From a very young age, Karen Barbour learned the importance of determination and hard work, which she now puts into practice everyday as the President of The Barbour Group, a Maryland-based surety bond agency. Formed in 2002, The Barbour Group has amassed roughly $4 million in revenue each year, for the past three years, and has over two hundred clients.
But her path to The Barbour Group was a winding one filled with experiences that helped to shape Barbour’s intrinsic desire to advocate for those without a voice and to represent the under-represented.
Born in Baltimore, Maryland in the 1960’s, Barbour recalls being very shy and always staying close to her mother.
“I think if I could have hugged my mother’s leg every place that we went, I would have been glued to her, and that would have been fine with me,” Barbour recalls.
Barbour also remembers not doing well early on in school and having a very difficult time with her teachers and classmates. Being taller than the other children and not fitting in, she would often be misunderstood by the teachers and sent home with reprimands.
“It wasn’t that I wasn’t smart, I just hated school, and didn’t see the point,” she explains, “…there weren’t a lot of options being presented to young girls for their futures at that time. I remember being asked what I wanted to be when I grew up, ‘a secretary? a nurse?,’ while my brothers were being asked if they wanted to become doctors or lawyers. I wanted to be the President of the United States and back then I didn’t see the point of doing well in school if all I could be was a secretary or a mom.”
Barbour recalls special trips with her mother where they would go to the library to get books about powerful women in history. Madam Curie was a specific favorite of theirs as she shared their Polish heritage.
“I think my mom was teaching me gender history before it was even around, and it really impacted me.”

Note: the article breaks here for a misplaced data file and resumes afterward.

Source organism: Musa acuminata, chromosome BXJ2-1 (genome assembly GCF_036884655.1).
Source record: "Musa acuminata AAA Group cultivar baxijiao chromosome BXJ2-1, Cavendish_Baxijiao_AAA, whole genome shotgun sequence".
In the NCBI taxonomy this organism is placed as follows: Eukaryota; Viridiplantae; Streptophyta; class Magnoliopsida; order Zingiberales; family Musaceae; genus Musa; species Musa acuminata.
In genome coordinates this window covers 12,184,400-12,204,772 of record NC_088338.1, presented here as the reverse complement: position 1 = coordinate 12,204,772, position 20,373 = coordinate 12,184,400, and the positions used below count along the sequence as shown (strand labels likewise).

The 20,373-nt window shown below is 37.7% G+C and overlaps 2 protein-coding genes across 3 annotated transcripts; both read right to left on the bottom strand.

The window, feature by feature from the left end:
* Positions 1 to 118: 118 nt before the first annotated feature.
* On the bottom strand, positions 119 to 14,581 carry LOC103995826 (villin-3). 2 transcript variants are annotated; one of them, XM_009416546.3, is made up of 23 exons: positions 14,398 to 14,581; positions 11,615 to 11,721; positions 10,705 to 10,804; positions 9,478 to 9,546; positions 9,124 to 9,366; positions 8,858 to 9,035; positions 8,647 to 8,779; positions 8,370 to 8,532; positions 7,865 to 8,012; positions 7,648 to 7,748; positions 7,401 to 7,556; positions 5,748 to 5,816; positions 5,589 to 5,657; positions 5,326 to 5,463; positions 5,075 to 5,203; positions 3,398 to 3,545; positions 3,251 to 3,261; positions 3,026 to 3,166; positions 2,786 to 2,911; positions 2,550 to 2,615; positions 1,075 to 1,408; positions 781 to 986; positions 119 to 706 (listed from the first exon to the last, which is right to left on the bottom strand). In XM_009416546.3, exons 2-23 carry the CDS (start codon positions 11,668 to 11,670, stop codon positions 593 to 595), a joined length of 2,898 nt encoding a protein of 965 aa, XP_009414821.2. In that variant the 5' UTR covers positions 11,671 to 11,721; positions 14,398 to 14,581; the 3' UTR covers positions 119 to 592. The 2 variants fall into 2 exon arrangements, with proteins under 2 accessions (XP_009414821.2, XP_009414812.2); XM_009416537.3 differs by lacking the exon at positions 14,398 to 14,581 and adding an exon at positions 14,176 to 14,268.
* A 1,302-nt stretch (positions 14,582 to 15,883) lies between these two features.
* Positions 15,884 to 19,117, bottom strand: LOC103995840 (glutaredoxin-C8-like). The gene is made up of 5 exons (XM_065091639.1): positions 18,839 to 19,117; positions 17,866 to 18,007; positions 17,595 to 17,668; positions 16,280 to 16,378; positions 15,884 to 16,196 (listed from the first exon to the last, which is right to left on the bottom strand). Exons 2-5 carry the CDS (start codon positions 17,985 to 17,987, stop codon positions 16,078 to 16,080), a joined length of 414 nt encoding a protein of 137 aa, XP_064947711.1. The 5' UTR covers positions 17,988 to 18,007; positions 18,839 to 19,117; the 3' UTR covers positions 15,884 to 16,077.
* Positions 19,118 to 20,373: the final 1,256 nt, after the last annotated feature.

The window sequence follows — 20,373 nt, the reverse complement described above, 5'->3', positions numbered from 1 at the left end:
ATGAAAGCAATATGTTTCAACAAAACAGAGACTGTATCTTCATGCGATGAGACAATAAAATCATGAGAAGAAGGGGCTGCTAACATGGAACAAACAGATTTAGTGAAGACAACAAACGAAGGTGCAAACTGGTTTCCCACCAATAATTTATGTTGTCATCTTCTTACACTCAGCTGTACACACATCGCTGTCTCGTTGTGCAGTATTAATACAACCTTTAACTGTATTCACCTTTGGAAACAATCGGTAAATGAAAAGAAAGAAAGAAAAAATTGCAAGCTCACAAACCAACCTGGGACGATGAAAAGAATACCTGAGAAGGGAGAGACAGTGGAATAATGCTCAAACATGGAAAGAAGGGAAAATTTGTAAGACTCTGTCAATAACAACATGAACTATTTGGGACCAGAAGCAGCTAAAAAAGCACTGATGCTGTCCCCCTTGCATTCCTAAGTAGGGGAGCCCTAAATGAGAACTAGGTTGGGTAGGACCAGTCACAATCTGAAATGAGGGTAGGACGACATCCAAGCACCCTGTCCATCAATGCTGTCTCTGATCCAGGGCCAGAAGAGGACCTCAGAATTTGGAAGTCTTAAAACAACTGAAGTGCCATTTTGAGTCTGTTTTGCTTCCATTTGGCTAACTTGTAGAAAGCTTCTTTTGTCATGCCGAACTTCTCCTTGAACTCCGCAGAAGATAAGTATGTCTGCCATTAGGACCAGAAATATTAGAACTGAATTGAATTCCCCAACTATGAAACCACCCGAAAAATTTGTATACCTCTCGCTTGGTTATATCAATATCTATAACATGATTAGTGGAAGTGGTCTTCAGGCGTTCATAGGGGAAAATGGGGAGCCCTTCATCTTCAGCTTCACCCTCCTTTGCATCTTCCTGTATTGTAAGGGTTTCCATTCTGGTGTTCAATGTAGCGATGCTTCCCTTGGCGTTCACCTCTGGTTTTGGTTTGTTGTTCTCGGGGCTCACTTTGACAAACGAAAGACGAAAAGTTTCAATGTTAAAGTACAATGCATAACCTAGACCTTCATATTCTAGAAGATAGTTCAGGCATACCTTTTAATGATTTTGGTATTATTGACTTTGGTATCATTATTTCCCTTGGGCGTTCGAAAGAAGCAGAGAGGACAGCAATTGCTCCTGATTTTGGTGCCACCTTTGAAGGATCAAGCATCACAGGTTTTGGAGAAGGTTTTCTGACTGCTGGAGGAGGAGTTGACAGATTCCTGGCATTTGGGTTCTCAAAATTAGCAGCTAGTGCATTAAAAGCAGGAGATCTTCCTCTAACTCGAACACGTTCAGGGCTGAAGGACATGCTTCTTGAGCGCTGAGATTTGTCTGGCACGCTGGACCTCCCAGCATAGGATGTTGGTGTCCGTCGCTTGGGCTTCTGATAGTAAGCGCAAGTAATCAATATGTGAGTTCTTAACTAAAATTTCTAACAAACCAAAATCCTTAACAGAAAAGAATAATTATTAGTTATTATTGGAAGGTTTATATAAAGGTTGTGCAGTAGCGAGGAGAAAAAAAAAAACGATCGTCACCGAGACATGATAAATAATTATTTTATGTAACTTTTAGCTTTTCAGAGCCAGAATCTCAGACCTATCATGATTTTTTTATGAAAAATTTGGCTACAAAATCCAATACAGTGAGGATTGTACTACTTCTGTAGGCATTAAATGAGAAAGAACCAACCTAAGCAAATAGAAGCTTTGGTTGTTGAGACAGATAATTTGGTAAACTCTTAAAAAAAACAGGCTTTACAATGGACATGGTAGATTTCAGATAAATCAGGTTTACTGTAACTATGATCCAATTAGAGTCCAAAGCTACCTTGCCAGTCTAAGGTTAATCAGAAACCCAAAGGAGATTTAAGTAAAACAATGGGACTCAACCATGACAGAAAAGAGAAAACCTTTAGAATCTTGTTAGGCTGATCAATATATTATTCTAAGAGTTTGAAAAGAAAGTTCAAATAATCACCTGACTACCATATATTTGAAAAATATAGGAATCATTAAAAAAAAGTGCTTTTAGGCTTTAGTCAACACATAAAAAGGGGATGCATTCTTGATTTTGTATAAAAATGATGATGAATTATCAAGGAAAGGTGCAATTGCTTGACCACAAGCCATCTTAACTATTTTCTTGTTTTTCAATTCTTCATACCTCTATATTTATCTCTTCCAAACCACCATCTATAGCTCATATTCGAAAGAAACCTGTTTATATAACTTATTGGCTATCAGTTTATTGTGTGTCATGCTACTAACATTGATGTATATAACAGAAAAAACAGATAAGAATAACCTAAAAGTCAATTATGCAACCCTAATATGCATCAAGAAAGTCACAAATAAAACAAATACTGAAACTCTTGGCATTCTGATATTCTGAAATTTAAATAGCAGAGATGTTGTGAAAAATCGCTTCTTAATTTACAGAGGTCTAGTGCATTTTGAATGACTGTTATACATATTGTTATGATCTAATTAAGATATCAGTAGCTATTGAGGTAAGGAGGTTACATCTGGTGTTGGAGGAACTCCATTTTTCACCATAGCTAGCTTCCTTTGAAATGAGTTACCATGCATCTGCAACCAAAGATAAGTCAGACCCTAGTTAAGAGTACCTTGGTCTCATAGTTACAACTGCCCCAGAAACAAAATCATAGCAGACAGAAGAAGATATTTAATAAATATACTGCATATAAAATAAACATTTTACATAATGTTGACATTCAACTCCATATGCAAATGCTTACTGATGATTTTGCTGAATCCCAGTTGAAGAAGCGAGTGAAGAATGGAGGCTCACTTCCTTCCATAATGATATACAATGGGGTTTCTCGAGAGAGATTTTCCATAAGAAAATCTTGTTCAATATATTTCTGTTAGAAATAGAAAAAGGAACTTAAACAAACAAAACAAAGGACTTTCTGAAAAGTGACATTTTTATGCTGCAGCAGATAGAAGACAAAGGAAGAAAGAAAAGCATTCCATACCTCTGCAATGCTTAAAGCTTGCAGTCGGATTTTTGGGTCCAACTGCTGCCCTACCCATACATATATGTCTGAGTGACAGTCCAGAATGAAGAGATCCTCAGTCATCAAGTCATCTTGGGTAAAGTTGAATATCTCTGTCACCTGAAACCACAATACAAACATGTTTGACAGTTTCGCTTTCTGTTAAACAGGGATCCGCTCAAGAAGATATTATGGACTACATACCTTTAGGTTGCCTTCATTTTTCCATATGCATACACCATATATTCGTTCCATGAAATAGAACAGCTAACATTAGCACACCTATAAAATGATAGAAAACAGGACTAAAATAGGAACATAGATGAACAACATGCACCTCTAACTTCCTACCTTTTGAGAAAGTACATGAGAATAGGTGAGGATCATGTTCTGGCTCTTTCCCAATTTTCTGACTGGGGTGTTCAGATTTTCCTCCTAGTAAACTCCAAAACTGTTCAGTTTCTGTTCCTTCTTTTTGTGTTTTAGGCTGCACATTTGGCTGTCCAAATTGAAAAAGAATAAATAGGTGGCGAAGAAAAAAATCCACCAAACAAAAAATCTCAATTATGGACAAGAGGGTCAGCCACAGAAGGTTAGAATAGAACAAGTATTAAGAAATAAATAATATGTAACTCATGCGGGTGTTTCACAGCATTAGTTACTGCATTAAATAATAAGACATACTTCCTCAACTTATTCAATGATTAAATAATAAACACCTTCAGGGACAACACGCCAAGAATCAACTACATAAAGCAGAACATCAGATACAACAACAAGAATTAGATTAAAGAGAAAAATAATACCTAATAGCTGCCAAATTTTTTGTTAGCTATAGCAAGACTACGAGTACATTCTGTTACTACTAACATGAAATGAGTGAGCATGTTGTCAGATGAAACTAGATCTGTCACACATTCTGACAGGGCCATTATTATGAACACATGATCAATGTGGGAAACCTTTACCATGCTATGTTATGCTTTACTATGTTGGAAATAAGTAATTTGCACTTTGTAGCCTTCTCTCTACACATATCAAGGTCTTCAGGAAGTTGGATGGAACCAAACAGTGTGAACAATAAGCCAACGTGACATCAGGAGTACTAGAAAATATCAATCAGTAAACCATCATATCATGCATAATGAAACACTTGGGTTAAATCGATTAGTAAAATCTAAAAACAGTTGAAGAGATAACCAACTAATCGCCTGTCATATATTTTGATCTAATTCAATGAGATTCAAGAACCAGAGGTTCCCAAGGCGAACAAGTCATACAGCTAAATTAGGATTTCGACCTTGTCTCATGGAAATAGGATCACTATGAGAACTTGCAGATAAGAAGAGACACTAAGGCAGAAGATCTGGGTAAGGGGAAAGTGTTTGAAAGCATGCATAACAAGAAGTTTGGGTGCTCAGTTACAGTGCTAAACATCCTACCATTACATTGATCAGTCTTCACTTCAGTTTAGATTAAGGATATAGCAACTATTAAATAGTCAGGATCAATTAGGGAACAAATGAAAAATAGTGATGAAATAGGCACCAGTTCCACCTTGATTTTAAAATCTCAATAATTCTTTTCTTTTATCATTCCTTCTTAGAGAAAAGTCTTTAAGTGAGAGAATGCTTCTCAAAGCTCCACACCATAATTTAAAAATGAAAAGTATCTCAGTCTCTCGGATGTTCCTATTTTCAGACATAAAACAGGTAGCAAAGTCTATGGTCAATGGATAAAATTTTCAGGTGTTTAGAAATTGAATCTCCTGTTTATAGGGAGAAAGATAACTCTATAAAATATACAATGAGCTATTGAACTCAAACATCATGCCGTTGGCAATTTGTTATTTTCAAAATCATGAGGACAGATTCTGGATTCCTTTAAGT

When Barbour was eleven years old, she was playing in the backyard when she heard a loud noise from the front of the house. That noise was her mother being hit by a car and Barbour’s life would never be the same. While undergoing major surgeries to rectify the damage of the car accident, doctors discovered that Barbour’s mother was in the advance stages of cancer, and she died shortly thereafter.
After her mother’s death, Barbour’s father fell into a deep depression and within a year, her older brother passed away as well at the age of 16.
“My father was a World War II veteran, but I think he experienced more tragedy at home than at Normandy.”
With her mother, close aunt, and brother all dying in rapid succession, and her oldest brother away at college, Barbour found herself in the position of having to take care of her father, the household responsibilities, and also help out in the family grocery store, at the young age of twelve.
“It was hard, but it made me feel good to see that I had done something productive,” Barbour describes, “after my mom passed, I didn’t feel right being still in the house. If I wasn’t working, it wasn’t okay. Also, I think I had the fighter mentality of my grandmothers’ who emigrated from Poland as third class citizens. I guess I have that ‘gene’ that helps you live through anything. After the loss of her beloved mother, Barbour had a change of heart at school and she exerted herself and became a very dedicated student.
“I thought to myself, ‘Enough is enough. I’ve been playing this game too long.”
With her change in performance, Barbour was moved to the advance groups in her classes and was accepted into a private high school where she went on to get (mostly) A’s and to graduate with honors.
During her time in college Barbour continued to take care of her father and the household, while working part-time in the family grocery store, working part-time at another job, and traveling to classes five miles each way on a bicycle.
Barbour’s intention to attend law school after graduation was put on hold as she was wait-listed for admittance at University of Baltimore. While waiting to hear back from the university and substitute teaching to support herself, Barbour heard from a friend who offered her a ticket that he could no longer use to travel to Africa. Barbour accepted the offer and while traveling in Africa, felt a huge weight fall off of her shoulders.
“When I was in Africa, the stress poured off of me and for the first time I felt stress-free.”
Barbour promptly called the University of Baltimore and withdrew her application. While in Africa, Barbour met the man that would become her husband and together they returned to the US.
Barbour’s path to surety bond management began while working as an Underwriter at a large insurance company. While at this company she learned the inner workings of the insurance business, the finance and accounting of risk analysis, and how to work with the contractor clients.